First you have the combination of a rotating airfoil with more air speed on the "leading" edge of the air foil and less air speed on the trailing edge of the air foil. Depending on the airfoil shape, this could cause a direct rolling torque, that would result in a pitch reaction.
In addition, the boomerang may produce more lift at the "front" than at the "back" (or vice versa) and the pitch torque would result in a roll reaction.
Depending on the design, and given enough altitude, a boomerang will fly in a figure 8 pattern, although if through from the ground, many designs will land before making the transition to the second half of the figure 8 pattern.
The Aerobie flying ring is a special case. There's very little different in lift between the left and right side, or the front and back side, allowing an Aerobie to fly without the normal precession effects you get from boomerangs or frisbees. An Aerobie is best thrown with no perceptible angle of attack, relying on the airfoil's special shape to generate lift. It will actually climb without changing pitch if thrown horizontally with sufficient air speed, most noticable if it flies into a gusting headwind.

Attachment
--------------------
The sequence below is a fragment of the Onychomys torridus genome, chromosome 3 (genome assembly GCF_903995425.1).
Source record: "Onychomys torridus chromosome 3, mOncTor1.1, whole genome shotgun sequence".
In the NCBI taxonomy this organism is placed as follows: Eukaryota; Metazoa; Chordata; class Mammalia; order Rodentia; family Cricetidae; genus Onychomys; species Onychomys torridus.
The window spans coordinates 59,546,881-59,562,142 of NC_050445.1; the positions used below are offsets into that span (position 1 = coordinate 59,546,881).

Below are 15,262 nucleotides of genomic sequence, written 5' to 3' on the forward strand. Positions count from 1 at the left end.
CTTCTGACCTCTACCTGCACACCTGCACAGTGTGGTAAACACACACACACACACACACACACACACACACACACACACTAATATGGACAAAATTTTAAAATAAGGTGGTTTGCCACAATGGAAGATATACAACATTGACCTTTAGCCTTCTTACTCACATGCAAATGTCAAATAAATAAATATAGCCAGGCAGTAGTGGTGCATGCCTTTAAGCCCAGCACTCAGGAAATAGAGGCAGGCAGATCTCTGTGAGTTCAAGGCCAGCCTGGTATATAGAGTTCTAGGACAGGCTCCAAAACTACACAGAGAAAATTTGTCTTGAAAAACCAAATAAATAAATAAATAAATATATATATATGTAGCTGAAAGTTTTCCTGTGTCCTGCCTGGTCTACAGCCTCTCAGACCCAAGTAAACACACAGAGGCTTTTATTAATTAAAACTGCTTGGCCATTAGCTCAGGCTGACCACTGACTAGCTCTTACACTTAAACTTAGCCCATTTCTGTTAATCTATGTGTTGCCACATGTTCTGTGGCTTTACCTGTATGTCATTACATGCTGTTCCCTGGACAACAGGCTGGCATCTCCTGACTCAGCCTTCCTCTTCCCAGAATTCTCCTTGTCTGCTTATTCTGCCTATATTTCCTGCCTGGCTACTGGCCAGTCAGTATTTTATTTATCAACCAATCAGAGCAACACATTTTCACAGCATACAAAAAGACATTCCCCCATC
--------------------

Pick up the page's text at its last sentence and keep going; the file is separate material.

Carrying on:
Link to boomerang web site (earlier chapters have some generic stuff about aerodynamics): boomerang5.htm